This song is pretty much a modified version of “I Love Nothing”. It’s a return to the rap metal sound, and even has the same chords. It’s a bit slower and the flow isn’t as good. The song is exceptionally sloppy, which really takes away from its quality. It’s nevertheless a good song, just very sloppy and hard to follow. The outro, lasting about two minutes, is a person speaking and repeating two sentences, “That’s not noise, that’s just my mind blowing off in different directions. You see, it doesn’t run concurrent with the rest of the world”, over a bunch of shouting, guitar noise, and non-melodic drums. It’s very sloppy from beginning to end, but I can’t help but like it.

        11: “Violence Now” (Single Version) 9/10

        This is pretty much a different recording of the earlier track. It has a slightly different sound, but not too much. It’s sort of worth listening to, but if you want to skip it, go ahead.

        12: “Cock On The Loose” 9/10

        This is by far the song that’s most similar to GG Allin’s usual output. It has a classic first-wave punk riff and is pretty fast paced. It’s much more punk than the songs that preceded it. At the end is a humorously descriptive outro spoken by GG himself. Good song.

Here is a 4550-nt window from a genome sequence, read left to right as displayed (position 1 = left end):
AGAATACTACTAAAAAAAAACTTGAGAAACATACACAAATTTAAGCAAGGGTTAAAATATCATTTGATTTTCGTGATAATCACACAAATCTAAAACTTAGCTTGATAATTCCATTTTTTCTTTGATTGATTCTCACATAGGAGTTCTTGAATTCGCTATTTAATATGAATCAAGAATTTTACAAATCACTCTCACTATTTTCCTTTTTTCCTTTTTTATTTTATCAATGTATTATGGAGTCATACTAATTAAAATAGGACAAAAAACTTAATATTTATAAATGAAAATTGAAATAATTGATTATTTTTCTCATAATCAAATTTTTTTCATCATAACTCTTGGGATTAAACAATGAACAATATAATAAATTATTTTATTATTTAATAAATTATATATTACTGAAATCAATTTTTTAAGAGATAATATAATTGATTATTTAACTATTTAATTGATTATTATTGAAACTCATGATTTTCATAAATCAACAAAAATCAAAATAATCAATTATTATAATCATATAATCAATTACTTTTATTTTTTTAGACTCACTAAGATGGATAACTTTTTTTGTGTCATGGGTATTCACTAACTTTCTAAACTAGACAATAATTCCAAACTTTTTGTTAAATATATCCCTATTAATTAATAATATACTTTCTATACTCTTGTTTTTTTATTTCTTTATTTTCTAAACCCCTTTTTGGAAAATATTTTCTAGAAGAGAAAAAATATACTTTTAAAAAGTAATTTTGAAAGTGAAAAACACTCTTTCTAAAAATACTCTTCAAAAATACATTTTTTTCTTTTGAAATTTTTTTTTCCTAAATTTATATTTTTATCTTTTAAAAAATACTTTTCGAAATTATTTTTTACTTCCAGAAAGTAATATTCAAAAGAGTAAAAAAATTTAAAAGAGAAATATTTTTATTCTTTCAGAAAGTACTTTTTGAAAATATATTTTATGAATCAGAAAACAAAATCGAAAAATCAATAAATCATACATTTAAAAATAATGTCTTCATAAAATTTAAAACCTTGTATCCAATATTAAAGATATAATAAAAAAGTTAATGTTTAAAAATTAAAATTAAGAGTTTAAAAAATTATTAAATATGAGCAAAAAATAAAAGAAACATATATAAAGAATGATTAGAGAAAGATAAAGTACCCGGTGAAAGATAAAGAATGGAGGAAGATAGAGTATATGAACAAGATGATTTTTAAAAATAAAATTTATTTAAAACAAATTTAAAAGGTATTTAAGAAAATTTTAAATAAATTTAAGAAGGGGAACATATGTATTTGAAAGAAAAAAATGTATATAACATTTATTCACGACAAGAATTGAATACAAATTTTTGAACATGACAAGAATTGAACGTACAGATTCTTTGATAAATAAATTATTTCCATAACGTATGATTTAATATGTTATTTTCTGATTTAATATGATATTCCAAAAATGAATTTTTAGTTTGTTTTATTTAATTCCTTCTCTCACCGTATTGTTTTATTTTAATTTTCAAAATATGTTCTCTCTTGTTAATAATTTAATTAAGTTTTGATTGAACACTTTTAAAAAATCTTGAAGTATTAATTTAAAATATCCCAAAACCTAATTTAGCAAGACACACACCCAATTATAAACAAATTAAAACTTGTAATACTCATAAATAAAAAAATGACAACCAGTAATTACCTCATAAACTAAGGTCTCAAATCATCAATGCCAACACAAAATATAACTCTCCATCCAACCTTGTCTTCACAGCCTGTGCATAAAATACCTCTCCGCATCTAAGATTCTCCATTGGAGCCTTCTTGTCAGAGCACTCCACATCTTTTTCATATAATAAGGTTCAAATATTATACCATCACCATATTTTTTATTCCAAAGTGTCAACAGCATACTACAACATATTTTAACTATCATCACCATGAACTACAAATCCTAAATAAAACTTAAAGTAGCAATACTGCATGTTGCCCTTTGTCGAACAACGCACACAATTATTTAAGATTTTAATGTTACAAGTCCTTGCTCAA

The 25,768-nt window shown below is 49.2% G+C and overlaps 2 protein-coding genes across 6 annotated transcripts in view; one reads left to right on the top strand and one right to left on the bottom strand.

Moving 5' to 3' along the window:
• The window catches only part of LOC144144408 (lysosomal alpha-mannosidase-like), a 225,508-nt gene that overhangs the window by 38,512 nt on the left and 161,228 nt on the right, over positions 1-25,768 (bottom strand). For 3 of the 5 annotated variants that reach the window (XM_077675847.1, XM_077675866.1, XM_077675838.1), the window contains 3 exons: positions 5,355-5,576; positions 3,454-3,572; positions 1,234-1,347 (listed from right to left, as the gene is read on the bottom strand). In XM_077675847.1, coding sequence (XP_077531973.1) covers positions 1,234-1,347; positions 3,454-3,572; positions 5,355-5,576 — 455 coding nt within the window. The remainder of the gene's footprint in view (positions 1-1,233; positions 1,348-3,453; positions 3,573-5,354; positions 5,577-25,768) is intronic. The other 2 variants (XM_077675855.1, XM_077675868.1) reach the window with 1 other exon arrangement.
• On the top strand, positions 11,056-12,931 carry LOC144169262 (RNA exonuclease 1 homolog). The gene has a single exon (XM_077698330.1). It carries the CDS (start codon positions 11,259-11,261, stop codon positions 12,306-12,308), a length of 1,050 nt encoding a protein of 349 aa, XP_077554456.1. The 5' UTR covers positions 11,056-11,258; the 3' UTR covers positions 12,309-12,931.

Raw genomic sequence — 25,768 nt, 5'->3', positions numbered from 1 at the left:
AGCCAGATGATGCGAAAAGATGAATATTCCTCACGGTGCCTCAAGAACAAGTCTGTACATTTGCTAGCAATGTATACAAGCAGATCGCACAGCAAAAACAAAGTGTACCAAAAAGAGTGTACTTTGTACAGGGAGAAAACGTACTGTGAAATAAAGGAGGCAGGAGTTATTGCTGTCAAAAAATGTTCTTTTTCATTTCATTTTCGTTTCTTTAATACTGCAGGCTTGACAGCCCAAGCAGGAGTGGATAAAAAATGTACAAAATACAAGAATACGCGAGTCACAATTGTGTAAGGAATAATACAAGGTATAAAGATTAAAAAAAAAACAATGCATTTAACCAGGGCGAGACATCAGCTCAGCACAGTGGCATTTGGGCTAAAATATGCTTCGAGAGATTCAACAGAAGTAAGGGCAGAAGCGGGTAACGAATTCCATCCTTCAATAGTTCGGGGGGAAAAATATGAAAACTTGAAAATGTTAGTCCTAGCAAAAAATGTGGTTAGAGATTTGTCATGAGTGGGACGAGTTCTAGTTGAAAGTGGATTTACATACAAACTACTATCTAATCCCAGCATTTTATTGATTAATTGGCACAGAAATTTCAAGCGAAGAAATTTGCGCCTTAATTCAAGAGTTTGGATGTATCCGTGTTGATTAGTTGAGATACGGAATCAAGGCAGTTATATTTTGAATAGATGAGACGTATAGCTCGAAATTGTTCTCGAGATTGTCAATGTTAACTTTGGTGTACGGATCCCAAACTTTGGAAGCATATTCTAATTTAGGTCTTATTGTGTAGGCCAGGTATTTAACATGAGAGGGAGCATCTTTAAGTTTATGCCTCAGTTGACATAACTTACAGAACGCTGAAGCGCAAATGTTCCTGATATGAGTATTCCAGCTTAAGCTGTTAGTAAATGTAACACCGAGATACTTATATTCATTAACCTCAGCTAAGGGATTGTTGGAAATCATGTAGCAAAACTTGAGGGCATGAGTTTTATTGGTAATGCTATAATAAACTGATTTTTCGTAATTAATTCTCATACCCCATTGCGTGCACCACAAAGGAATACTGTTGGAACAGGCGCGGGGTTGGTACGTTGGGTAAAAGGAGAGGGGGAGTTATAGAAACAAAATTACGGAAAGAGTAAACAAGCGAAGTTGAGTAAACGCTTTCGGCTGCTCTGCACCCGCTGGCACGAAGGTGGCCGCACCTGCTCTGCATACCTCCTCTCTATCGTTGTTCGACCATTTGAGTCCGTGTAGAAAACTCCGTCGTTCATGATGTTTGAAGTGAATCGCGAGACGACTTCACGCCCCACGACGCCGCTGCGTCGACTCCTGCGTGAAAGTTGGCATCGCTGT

“Murder Junkies” is by far GG Allin’s best release ever. The songs are really solid, there is not a single instance of filler, which is rare for a GG Allin record, the recording quality makes it able to be listened to, and it features one of GG’s best backing bands. If you’re a hardcore GG Allin fan, a casual listener, just getting into his music, or simply a fan of crossover thrash, this is a must have album. Every punk and crossover thrash collection isn’t complete without this amazing piece of vinyl.




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    The review was published as it's written by reviewer in June, 2010. The reviewer certified that no compensation was received from the reviewed item producer, trademark owner or any other institution, related with the item reviewed. The site is not responsible for the mistakes made. 1429061166951130/k2311a0629/6.29.10